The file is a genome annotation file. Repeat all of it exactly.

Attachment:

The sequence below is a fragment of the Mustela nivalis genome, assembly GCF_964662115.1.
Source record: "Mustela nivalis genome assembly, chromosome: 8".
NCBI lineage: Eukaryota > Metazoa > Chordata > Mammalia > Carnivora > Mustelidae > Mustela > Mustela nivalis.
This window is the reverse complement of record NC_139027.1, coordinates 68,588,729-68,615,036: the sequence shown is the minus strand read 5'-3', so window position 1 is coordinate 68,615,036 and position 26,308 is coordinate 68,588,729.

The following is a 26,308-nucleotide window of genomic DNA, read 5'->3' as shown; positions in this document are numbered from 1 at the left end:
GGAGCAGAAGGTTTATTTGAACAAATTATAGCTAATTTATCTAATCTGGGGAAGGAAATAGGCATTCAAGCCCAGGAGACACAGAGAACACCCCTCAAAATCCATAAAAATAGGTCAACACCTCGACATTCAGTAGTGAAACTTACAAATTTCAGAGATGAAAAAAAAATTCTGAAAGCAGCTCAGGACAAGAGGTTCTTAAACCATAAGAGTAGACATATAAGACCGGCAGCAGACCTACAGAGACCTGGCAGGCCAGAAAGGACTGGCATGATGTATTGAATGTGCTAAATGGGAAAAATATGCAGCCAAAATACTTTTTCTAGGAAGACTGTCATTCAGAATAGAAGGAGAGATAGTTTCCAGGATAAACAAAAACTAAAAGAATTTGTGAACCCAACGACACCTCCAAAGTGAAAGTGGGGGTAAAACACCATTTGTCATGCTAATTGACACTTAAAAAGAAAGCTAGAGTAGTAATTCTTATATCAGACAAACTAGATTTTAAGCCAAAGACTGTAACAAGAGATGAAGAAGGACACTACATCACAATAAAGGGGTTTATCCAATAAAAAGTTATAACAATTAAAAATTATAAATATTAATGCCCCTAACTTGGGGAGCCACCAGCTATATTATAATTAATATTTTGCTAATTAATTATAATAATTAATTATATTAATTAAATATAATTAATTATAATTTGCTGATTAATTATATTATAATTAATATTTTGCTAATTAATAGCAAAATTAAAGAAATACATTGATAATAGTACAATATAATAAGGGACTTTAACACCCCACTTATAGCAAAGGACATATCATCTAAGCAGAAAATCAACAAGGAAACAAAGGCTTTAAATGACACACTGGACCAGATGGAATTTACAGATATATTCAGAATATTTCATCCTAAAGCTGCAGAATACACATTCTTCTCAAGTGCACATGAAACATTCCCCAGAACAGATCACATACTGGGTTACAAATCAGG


The sequence below is a fragment of the Mustela nivalis genome, assembly GCF_964662115.1.
Source record: "Mustela nivalis genome assembly, chromosome: 8".
NCBI lineage: Eukaryota > Metazoa > Chordata > Mammalia > Carnivora > Mustelidae > Mustela > Mustela nivalis.
This window is the reverse complement of record NC_139027.1, coordinates 68,588,729-68,615,036: the sequence shown is the minus strand read 5'-3', so window position 1 is coordinate 68,615,036 and position 26,308 is coordinate 68,588,729.

The following is a 26,308-nucleotide window of genomic DNA, read 5'->3' as shown; positions in this document are numbered from 1 at the left end:
GGAGCAGAAGGTTTATTTGAACAAATTATAGCTAATTTATCTAATCTGGGGAAGGAAATAGGCATTCAAGCCCAGGAGACACAGAGAACACCCCTCAAAATCCATAAAAATAGGTCAACACCTCGACATTCAGTAGTGAAACTTACAAATTTCAGAGATGAAAAAAAAATTCTGAAAGCAGCTCAGGACAAGAGGTTCTTAAACCATAAGAGTAGACATATAAGACCGGCAGCAGACCTACAGAGACCTGGCAGGCCAGAAAGGACTGGCATGATGTATTGAATGTGCTAAATGGGAAAAATATGCAGCCAAAATACTTTTTCTAGGAAGACTGTCATTCAGAATAGAAGGAGAGATAGTTTCCAGGATAAACAAAAACTAAAAGAATTTGTGAACCCAACGACACCTCCAAAGTGAAAGTGGGGGTAAAACACCATTTGTCATGCTAATTGACACTTAAAAAGAAAGCTAGAGTAGTAATTCTTATATCAGACAAACTAGATTTTAAGCCAAAGACTGTAACAAGAGATGAAGAAGGACACTACATCACAATAAAGGGGTTTATCCAATAAAAAGTTATAACAATTAAAAATTATAAATATTAATGCCCCTAACTTGGGGAGCCACCAGCTATATTATAATTAATATTTTGCTAATTAATTATAATAATTAATTATATTAATTAAATATAATTAATTATAATTTGCTGATTAATTATATTATAATTAATATTTTGCTAATTAATAGCAAAATTAAAGAAATACATTGATAATAGTACAATATAATAAGGGACTTTAACACCCCACTTATAGCAAAGGACATATCATCTAAGCAGAAAATCAACAAGGAAACAAAGGCTTTAAATGACACACTGGACCAGATGGAATTTACAGATATATTCAGAATATTTCATCCTAAAGCTGCAGAATACACATTCTTCTCAAGTGCACATGAAACATTCCCCAGAACAGATCACATACTGGGTTACAAATCAGG